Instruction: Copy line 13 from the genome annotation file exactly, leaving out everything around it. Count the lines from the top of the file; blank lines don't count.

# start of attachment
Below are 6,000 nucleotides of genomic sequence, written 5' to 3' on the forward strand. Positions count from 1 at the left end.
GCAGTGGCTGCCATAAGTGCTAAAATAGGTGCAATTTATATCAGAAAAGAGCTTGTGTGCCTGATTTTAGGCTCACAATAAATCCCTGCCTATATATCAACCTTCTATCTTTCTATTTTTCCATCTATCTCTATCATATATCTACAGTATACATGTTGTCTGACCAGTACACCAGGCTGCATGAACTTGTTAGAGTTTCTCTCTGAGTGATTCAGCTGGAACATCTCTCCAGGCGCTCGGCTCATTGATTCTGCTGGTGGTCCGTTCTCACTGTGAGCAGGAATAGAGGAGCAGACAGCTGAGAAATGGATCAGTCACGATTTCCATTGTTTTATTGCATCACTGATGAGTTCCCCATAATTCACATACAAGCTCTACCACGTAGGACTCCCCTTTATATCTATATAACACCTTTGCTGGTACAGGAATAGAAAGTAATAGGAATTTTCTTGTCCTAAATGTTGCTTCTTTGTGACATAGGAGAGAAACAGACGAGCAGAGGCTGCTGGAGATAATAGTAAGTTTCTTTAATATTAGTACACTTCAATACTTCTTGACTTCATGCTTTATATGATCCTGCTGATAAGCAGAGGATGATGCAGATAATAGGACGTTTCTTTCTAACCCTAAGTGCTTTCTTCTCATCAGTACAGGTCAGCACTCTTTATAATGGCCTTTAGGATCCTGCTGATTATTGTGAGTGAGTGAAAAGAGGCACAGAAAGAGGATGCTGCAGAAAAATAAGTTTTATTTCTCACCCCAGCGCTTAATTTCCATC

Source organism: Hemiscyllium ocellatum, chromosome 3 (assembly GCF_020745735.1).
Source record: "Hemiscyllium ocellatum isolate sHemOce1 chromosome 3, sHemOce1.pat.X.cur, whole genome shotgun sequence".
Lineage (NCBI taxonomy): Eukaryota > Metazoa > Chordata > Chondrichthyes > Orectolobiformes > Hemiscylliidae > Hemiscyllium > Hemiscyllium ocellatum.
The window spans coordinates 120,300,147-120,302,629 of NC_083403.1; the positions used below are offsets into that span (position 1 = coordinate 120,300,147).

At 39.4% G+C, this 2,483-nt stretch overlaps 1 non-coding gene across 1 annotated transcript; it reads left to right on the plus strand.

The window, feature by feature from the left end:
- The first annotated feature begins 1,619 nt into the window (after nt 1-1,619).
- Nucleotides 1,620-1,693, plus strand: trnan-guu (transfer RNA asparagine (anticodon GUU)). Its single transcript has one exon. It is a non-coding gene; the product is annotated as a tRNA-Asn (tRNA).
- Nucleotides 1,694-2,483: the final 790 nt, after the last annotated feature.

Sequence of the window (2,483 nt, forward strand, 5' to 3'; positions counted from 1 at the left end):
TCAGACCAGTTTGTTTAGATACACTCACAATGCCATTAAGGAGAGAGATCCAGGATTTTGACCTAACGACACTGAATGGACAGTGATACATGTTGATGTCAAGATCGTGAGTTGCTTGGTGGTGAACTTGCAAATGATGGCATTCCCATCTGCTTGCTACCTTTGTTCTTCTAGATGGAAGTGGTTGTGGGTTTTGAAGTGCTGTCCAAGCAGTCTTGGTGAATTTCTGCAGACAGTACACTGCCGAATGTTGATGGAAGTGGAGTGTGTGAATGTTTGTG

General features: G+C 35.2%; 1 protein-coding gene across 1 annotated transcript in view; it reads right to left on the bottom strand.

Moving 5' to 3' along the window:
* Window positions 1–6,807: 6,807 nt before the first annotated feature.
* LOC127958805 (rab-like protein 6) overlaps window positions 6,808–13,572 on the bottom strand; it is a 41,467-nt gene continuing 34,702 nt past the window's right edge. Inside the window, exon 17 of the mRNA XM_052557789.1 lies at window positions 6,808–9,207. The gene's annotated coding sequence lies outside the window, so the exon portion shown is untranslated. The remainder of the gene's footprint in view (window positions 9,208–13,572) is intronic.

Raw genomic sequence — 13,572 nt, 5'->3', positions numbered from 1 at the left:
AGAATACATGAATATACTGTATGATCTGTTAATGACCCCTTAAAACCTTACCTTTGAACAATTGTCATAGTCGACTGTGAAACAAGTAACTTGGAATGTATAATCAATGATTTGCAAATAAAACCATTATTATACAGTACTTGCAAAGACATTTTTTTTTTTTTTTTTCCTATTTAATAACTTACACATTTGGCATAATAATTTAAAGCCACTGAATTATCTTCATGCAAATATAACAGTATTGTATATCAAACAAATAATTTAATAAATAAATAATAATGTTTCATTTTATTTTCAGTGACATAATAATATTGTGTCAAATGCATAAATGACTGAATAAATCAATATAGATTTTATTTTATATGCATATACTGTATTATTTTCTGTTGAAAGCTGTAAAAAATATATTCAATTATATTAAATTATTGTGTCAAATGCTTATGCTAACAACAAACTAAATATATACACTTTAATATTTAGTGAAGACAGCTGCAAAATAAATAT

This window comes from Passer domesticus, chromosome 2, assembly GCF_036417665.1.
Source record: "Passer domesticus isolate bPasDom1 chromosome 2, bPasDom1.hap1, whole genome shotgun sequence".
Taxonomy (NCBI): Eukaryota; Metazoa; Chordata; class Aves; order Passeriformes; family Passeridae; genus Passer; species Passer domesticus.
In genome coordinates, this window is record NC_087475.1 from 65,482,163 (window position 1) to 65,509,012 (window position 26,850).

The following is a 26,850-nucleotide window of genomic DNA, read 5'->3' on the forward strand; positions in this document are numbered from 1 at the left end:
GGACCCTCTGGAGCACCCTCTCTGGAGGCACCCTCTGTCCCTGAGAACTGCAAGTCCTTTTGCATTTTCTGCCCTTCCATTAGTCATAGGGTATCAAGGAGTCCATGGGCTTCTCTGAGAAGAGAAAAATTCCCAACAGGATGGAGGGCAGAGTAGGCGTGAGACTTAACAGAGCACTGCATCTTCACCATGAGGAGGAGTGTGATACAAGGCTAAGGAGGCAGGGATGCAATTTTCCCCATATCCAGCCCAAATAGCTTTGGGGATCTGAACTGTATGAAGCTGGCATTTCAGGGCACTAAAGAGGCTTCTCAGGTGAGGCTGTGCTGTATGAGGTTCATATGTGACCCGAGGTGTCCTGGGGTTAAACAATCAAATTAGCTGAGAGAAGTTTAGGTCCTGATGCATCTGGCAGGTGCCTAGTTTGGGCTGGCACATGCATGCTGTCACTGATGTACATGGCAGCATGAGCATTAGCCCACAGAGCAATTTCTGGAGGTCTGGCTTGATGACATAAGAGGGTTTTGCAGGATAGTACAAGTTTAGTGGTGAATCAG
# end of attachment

TCAGACCAGTTTGTTTAGATACACTCACAATGCCATTAAGGAGAGAGATCCAGGATTTTGACCTAACGACACTGAATGGACAGTGATACATGTTGATGTCAAGATCGTGAGTTGCTTGGTGGTGAACTTGCAAATGATGGCATTCCCATCTGCTTGCTACCTTTGTTCTTCTAGATGGAAGTGGTTGTGGGTTTTGAAGTGCTGTCCAAGCAGTCTTGGTGAATTTCTGCAGACAGTACACTGCCGAATGTTGATGGAAGTGGAGTGTGTGAATGTTTGTG